Barack Obama will soon be responsible for the future of this nation, but Gainesville native Sally Selby is responsible for the future of his children.
Selby is a principal at Sidwell Friends School in Washington, D.C., where the incoming president’s daughters, Malia, 10, and Sasha, 7, attend.
Selby attended Enota Elementary School and graduated from Gainesville High School in 1972 as Sally Williams. She oversees the private Quaker school’s middle school, where fifth-grader Malia Obama started on Jan. 5. Her second-grade sister, Sasha Obama, also began at Sidwell’s lower school the first day of the spring semester.
The incoming first children’s school sits on a 14-acre campus about five miles from the White House, Selby said. There she oversees about 43 teachers, 340 students in grades five through eight and the middle school curriculum. The whole campus serves about 1,100 students in pre-kindergarten through 12th grade.
At Sidwell, Selby said the Obama kids aren’t treated any differently than other students.
"That’s really important to us, that they have as normal an experience as possible," she said. "They do have Secret Service protection, but we have a security team as well, and they work closely together."
Selby said she left Gainesville to study English education at the University of Georgia. She graduated a Bulldog in 1975 and then earned her masters in alternative education from Indiana University.
In 1980, she married David Selby, who maintains pipe organs. They moved to D.C., where he labors over the multimillion-dollar instruments in the nation’s capital.
Before moving to Washington, Selby taught at a public school in Charlottesville, Va., for four years.
While Selby was dutifully mum on the personality traits of the first kids, she did say she met Michelle Obama as the next first lady toured Sidwell Friends.
Selby said Michelle Obama may have chosen the school because of its history of educating members of the executive family. The Gainesville native started as an English teacher at the Washington school in 1982, and has seen Chelsea Clinton and Al Gore III come of age and graduate from the school.
"We found out in December that they would be attending Sidwell," Selby said of the Obama kids. "I’m really proud that they chose Sidwell Friends. I’m really excited that we have them here and I think that we’ll be able to give them a good education."
With Sidwell’s annual tuition at around $29,000, the Obamas must be banking on it.
Selby said she’s enjoyed the atmosphere of the 126-year-old school that is firmly rooted in Quaker morals of peace and respect for people, diversity and the environment. According to the school’s Web site, the Quaker belief that there is "that of God" in each of us shapes everything the faculty does at Sidwell.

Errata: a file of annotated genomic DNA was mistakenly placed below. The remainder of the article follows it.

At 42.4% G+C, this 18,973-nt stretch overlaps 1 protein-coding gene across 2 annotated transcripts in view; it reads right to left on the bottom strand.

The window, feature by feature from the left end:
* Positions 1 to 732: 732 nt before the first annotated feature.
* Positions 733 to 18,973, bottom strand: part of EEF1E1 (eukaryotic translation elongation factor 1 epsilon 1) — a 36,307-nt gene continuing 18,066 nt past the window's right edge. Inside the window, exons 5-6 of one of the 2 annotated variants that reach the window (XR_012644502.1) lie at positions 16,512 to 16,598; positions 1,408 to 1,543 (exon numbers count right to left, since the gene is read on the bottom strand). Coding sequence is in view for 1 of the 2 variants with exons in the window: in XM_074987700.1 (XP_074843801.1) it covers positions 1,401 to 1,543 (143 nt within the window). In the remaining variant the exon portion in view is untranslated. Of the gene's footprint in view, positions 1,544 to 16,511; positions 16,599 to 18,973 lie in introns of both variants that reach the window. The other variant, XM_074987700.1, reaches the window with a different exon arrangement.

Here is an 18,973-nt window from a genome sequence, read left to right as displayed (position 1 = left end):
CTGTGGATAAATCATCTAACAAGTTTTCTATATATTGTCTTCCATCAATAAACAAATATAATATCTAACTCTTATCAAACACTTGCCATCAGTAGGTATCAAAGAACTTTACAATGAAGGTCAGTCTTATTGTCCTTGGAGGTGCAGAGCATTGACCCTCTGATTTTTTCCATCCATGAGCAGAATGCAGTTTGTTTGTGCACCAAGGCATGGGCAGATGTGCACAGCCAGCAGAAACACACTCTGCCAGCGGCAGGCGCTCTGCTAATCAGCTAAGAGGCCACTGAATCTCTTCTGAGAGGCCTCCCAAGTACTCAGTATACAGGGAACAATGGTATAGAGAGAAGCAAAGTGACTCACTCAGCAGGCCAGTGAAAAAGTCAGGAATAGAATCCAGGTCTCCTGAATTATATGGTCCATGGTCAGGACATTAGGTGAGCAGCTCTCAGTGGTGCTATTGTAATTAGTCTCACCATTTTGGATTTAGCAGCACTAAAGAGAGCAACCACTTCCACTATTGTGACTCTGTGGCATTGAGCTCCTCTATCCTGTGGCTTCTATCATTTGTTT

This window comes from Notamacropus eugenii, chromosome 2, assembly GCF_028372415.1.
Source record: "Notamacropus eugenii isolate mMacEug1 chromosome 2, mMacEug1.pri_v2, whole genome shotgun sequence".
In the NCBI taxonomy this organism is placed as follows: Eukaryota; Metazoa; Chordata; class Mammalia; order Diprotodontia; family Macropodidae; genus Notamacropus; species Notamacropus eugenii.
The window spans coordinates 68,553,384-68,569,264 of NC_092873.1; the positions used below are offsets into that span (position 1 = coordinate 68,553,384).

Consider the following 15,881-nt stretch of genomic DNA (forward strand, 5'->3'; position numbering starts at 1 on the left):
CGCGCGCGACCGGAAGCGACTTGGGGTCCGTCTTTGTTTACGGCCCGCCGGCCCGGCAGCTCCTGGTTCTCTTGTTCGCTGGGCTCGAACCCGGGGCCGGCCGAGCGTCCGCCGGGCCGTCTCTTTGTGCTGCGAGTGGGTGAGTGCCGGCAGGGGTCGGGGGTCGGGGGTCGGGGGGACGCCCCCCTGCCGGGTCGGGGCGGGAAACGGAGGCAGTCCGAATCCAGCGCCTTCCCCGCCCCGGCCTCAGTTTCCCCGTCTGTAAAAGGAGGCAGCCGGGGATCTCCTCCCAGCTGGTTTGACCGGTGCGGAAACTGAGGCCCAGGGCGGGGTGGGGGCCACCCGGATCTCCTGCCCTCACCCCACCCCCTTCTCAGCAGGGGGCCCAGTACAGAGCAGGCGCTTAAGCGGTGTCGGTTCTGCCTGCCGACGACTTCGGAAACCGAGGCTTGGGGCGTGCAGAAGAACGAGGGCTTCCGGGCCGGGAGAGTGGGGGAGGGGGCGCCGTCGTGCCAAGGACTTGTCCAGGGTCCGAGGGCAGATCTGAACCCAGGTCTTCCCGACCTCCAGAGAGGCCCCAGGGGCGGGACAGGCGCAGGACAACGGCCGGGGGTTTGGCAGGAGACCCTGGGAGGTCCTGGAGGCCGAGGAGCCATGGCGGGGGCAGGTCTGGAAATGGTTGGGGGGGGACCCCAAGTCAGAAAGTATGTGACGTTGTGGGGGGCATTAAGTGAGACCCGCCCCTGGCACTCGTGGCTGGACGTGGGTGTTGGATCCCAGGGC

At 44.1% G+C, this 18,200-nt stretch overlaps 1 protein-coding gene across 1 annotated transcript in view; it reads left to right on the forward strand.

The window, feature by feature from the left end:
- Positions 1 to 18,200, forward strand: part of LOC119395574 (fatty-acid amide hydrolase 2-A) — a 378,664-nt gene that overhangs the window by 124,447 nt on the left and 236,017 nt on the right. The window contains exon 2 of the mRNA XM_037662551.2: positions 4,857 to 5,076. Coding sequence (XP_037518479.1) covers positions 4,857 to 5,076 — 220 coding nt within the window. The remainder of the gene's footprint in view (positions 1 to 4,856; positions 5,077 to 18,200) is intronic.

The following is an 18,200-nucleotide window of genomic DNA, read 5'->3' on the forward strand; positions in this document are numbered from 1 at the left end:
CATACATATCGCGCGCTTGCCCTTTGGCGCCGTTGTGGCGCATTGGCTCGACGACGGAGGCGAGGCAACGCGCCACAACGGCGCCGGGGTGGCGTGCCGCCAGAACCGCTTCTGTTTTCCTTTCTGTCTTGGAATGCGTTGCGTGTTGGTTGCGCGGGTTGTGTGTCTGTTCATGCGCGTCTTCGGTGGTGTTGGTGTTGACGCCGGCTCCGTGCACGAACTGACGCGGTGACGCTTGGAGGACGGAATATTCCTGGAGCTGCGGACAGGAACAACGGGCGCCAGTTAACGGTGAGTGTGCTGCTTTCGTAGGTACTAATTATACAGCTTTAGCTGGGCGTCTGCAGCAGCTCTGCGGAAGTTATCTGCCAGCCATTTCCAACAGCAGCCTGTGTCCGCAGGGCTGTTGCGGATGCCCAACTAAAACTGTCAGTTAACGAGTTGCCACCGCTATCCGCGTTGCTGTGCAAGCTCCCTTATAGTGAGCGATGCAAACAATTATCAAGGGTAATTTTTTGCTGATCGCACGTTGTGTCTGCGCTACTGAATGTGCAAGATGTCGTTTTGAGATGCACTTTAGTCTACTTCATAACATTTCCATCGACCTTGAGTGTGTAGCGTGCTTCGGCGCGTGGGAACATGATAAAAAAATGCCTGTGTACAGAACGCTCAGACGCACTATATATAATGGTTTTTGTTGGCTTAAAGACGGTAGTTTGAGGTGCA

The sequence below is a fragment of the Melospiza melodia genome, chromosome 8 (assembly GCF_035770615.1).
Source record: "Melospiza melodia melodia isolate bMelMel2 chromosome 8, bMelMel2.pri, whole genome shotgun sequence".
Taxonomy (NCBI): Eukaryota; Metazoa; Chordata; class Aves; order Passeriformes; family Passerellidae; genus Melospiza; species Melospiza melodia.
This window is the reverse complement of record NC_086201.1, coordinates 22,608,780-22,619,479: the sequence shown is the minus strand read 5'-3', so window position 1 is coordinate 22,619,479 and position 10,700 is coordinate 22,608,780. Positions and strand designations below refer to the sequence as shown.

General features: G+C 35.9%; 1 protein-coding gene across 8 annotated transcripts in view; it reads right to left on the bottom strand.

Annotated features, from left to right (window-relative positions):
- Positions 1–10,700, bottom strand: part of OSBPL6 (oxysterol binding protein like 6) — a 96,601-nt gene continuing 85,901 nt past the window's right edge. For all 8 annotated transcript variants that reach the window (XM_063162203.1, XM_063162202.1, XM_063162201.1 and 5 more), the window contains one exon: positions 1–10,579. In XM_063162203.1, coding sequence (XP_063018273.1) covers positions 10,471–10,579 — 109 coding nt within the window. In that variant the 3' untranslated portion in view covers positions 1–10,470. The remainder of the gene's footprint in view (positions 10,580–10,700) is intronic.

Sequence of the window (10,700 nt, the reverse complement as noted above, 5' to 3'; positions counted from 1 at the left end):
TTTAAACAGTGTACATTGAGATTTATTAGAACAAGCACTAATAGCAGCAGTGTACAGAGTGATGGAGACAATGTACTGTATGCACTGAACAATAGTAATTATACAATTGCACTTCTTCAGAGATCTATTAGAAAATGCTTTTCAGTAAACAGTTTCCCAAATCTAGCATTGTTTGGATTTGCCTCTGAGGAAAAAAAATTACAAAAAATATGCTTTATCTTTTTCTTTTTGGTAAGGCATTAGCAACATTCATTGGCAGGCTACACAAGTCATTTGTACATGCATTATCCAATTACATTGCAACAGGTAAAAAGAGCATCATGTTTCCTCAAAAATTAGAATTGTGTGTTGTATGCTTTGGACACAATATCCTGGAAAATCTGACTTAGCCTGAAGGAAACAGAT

And the middle school where Selby works was one of only 30 buildings nationwide granted a platinum award, the highest award from the Leadership in Energy and Environmental Design, when it was renovated three years ago. She said the school draws much of its energy from solar panels, recycles water on campus through an onsite wetlands and uses many rapidly renewable recyclable materials.
The Obama kids will study math, science, English and social studies like most American kids. But they’ll also have the option to participate in the school’s more than 30-year-old Chinese language program. The girls also will take drawing, art and music classes.
Next year, Malia will be old enough to participate in sports at Sidwell, which include lacrosse, crew, swimming, soccer and ultimate Frisbee.
And when the girls hit high school, they might even be able to write for the school’s newspaper "Horizon," which parents can subscribe to at annual cost of $20.
If the girls turn out to have a sense of humor, they can opt to write for Sidwell Upper School’s humor publication, "The Oat." The current issue boasts a front-page article declaring that the school has once again changed its snow closing policy, but this time it was changed to match the policies of the Pasadena, Calif., school system.
Although Selby has the offspring of the leader of the free world scampering about her school, she is still loyal to her hometown publication.
"I actually subscribe to The Times (by mail)," she said. "Of course, it’s three or four days late, but I still like to keep up with what’s happening in Gainesville. I guess I just still feel a sense of attachment to Gainesville."
Much of Selby’s family still lives in Hall County, including her mother, Katherine Williams, her sister, Anne Chenault, and her brother, Bob Williams. But Selby said she doesn’t get to come home as often as she would like.
"She loves the job. She’s a hard worker. She works all summer to refine the curriculum," Bob Williams said of his sister. "She’s pretty modest, but I think she’s done a real good job. We’re real proud of her."
Selby said she tries to make the trip back home at least twice a year.
And it just so happens she’ll get this issue of The Times laid at her doorstep this morning without the four-day delay.
Like many Washington, D.C., residents, Selby fled the city this weekend before the inauguration madness took hold. She is enjoying time off this week with her family in Gainesville.